Ventriculitis complicating use of intraventricular catheters in adult neurosurgical patients. Clin Infect Dis
ABSTRACT Ventriculitis is a serious complication of intraventricular catheter (IVC) use, with rates of IVC-related infections ranging from 0% to 45% and gram-positive organisms predominating. We prospectively analyzed ventriculostomy-related infections occurring among 157 adult neurosurgical patients (mean age, 54.9 years; 90 [57%] were women) from 1995 through 1998, to determine the incidence of, risk factors for, and organisms that cause ventriculitis. A total of 196 IVC events resulted in 11 infections (5.6%; 9 were caused by gram-negative organisms and 2 by coagulase-negative staphylococci). Independent risk factors for IVC-related infection include length of IVC placement (8.5 days [infected] vs. 5.1 days [uninfected]; P=.007) and cerebrospinal fluid leakage about the IVC (P=.003). The length of hospital stay (30.8 days vs. 22.6 days; P=.03) and mean total hospital charges ($85,674.27 vs. $55,339.21; P=.009) were greater for infected patients than for uninfected patients. In addition, a microbiologic shift from gram-positive organisms toward gram-negative organisms was noted. This study suggests that IVC-related infections remain serious infections that increase the length of hospitalization.
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- "In addition, it is frequently associated with the presence of a CSF shunt, external ventricular drainage (EVD), or other intracranial device. The risk of developing a ventriculitis or meningitis with an EVD in place is reported to be as high as 45%, but more commonly it is reported in the 10% to 15% range, and it depends on the type of EVD, insertion technique, management, and length of time the EVD is in place    . Hemorrhagic CSF is a risk factor for ventriculostomy-related infections , and hemorrhagic CSF likely contributes to the 10% incidence of such infections in aneurysmal subarachnoid hemorrhage patients who have EVDs, and the 13.7% incidence after intraventricular hemorrhage   . "
ABSTRACT: Central nervous system (CNS) infections presenting to the emergency room include meningitis, encephalitis, brain and spinal epidural abscess, subdural empyema, and ventriculitis. These conditions often require admission to an intensive care unit (ICU) and are complications of ICU patients with neurologic injury, contributing significantly to morbidity and mortality. Reducing morbidity and mortality is critically dependent on rapid diagnosis and, perhaps more importantly, on the timely initiation of appropriate antimicrobial therapy. New insights into the role of inflammation and the immune response in CNS infections have contributed to development of new diagnostic strategies using markers of inflammation, and to the study of agents with focused immunomodulatory activity, which may lead to further adjunctive therapy in human disease.Neurologic Clinics 06/2008; 26(2):427-68, viii. DOI:10.1016/j.ncl.2008.03.013 · 1.61 Impact Factor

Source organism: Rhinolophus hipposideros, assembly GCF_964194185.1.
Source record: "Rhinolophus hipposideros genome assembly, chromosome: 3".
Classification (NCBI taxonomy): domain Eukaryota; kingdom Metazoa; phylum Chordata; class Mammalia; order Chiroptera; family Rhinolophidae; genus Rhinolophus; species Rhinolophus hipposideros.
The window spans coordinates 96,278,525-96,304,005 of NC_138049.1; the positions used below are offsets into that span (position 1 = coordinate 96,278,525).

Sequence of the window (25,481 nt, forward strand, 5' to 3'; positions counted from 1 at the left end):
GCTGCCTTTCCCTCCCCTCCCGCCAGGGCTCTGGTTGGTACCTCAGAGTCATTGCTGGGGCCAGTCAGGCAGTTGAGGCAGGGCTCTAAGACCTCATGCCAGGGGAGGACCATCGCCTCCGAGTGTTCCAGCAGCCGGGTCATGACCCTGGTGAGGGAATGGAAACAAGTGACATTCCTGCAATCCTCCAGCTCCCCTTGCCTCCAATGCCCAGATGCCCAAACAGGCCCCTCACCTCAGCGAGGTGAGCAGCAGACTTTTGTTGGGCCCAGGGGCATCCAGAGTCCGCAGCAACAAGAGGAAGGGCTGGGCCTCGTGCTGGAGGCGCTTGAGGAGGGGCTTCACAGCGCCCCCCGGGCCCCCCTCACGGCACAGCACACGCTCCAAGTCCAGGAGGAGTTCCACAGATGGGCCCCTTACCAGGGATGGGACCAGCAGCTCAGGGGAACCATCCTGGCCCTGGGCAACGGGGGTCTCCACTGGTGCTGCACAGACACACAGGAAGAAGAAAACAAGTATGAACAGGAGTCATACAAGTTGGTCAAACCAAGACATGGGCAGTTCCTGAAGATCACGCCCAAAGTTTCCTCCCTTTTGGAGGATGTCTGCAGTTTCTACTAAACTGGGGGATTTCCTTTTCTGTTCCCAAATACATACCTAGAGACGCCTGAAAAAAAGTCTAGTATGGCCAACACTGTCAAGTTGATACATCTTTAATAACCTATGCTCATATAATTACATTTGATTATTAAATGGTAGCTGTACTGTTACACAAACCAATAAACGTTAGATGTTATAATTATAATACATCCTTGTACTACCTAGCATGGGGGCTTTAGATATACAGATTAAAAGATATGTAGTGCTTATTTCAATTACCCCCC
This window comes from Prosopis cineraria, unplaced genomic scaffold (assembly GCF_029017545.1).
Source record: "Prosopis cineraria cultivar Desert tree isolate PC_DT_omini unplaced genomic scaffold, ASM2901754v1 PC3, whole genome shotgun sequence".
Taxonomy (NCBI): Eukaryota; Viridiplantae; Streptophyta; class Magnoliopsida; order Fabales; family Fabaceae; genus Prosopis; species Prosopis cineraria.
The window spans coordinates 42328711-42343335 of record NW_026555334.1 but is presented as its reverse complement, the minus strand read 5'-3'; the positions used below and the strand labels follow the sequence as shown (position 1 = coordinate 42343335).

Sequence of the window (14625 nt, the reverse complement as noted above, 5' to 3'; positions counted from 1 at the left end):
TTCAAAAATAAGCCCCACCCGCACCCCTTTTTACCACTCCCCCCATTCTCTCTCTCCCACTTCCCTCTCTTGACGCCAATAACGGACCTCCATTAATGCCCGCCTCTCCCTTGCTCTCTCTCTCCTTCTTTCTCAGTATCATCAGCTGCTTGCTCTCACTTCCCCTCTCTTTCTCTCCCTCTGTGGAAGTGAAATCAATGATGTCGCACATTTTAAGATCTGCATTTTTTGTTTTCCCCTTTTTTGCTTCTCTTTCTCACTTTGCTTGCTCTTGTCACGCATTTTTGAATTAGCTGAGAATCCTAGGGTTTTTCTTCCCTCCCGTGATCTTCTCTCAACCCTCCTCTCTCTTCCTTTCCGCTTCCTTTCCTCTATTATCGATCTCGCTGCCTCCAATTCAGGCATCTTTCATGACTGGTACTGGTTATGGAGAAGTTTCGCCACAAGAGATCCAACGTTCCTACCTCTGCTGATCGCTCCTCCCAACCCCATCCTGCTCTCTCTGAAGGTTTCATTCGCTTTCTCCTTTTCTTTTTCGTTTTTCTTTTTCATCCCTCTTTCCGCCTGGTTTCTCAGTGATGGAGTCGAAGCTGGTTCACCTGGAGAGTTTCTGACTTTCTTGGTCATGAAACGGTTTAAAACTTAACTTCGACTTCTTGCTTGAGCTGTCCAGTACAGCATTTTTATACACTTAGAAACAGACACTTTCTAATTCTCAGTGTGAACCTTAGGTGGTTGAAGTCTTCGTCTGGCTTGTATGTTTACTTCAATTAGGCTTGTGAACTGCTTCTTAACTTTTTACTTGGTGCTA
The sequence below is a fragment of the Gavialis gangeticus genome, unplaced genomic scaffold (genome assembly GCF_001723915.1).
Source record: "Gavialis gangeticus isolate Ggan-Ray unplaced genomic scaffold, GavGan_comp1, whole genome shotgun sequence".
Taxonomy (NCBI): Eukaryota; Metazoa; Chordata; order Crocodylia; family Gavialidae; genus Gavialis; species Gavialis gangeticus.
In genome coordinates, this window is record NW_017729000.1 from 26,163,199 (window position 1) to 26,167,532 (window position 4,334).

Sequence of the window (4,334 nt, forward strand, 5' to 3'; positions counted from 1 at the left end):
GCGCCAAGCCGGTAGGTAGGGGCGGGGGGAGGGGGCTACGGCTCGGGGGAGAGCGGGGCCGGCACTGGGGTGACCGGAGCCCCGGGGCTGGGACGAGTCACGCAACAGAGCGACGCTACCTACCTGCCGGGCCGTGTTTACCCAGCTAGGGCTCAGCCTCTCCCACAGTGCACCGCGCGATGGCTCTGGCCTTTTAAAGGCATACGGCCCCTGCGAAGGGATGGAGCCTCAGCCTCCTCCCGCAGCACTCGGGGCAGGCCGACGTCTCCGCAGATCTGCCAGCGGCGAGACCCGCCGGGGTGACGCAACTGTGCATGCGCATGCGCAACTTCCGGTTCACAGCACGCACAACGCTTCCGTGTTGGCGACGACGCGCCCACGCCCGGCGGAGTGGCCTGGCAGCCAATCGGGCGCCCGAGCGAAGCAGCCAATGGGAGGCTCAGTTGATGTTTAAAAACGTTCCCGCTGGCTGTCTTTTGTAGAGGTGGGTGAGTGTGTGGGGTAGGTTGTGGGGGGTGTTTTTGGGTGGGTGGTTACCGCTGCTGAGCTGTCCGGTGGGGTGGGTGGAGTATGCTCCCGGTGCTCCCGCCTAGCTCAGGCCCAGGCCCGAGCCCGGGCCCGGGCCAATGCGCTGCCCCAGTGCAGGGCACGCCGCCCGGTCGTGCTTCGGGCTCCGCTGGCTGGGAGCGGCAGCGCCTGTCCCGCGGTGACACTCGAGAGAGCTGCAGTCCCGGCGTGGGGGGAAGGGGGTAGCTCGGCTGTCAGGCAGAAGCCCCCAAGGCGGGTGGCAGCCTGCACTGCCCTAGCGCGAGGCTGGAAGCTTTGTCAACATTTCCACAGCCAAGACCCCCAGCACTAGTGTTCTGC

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- "In addition, it frequently is associated with the presence of a CSF shunt, external ventricular drain (EVD), or other intracranial device. The risk of developing a ventriculitis or meningitis with an EVD in place is reported to be as high as 45%, but more commonly it is reported in the 10% to 15% range, and it depends on the type of EVD, insertion technique, management, and length of time the EVD is in place    . "
ABSTRACT: This chapter focuses on early aggressive management of common infections of the central nervous system that require monitoring in an ICU setting. These include meningitis, encephalitis, brain and epidural abscess, subdural empyema and ventriculitis. It emphasizes priorities in evaluation and management due to increasing morbidity and mortality as a result of failure to appreciate non-specific symptoms or administer timely therapy. The emergence of organisms resistant to penicillin and cephalosporins has also further complicated the early management of bacterial meningitis. Current antimicrobial guidelines are provided along with discussion of new diagnostic and therapeutic strategies and controversial aspects of management.Critical Care Clinics 11/2006; 22(4):661-94; abstract viii-ix. DOI:10.1016/j.ccc.2006.11.009 · 2.50 Impact Factor
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ABSTRACT: Aim The most common complication of the external ventricular drainage (EVD) is an infection, which is linked to different risk factors. We tried to investigate possible links between different risk factors and incidences of an infection of the EVD. Materials and Methods We used a retrospective method and examined records of 176 patients. These patients were admitted to the University clinical centre Maribor between January 2004–December 2005 and January 2009–December 2010 and had an EVD inserted. Results Our research had shown a high overall occurrence of infection, namely 23.3 %. We found a significantly higher incidence of infection in patients with a subarachnoid haemorrhage as an etiology. The likelihood of an infection increased with each catheter replacement and with EVDs inserted for more than 7 days. The incidence of infection in the group of patients with an impregnated catheter was significantly lower. The protective role of impregnated catheters is larger in terms of local effect and smaller in broader effect in CSF space. Conclusions An easy retrograde route for microorganisms to enter ventricular space should be prevented with appropriate wound care and by replacing EVDs only in cases of mechanical dysfunction or extraction.Central European Journal of Medicine 04/2012; 8(2). DOI:10.2478/s11536-012-0115-8 · 0.21 Impact Factor